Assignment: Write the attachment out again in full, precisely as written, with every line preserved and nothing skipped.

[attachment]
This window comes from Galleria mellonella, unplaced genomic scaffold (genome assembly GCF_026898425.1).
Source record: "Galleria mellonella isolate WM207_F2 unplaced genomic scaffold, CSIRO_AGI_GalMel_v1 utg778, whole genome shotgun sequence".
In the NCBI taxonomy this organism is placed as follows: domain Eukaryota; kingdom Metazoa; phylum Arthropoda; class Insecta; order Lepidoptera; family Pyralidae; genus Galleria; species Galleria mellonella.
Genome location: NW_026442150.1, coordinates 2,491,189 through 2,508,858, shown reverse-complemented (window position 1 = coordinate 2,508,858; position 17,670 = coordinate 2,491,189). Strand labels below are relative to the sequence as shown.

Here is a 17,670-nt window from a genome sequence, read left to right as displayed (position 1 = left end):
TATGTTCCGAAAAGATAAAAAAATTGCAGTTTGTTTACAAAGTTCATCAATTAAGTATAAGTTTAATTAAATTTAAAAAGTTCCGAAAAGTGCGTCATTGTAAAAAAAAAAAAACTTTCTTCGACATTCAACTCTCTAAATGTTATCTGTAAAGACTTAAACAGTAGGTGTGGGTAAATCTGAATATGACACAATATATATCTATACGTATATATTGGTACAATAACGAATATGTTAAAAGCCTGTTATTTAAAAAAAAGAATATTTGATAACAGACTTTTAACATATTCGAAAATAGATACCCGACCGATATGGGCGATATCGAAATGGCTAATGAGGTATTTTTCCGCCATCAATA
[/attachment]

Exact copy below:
This window comes from Galleria mellonella, unplaced genomic scaffold (genome assembly GCF_026898425.1).
Source record: "Galleria mellonella isolate WM207_F2 unplaced genomic scaffold, CSIRO_AGI_GalMel_v1 utg778, whole genome shotgun sequence".
In the NCBI taxonomy this organism is placed as follows: domain Eukaryota; kingdom Metazoa; phylum Arthropoda; class Insecta; order Lepidoptera; family Pyralidae; genus Galleria; species Galleria mellonella.
Genome location: NW_026442150.1, coordinates 2,491,189 through 2,508,858, shown reverse-complemented (window position 1 = coordinate 2,508,858; position 17,670 = coordinate 2,491,189). Strand labels below are relative to the sequence as shown.

Here is a 17,670-nt window from a genome sequence, read left to right as displayed (position 1 = left end):
TATGTTCCGAAAAGATAAAAAAATTGCAGTTTGTTTACAAAGTTCATCAATTAAGTATAAGTTTAATTAAATTTAAAAAGTTCCGAAAAGTGCGTCATTGTAAAAAAAAAAAAACTTTCTTCGACATTCAACTCTCTAAATGTTATCTGTAAAGACTTAAACAGTAGGTGTGGGTAAATCTGAATATGACACAATATATATCTATACGTATATATTGGTACAATAACGAATATGTTAAAAGCCTGTTATTTAAAAAAAAGAATATTTGATAACAGACTTTTAACATATTCGAAAATAGATACCCGACCGATATGGGCGATATCGAAATGGCTAATGAGGTATTTTTCCGCCATCAATA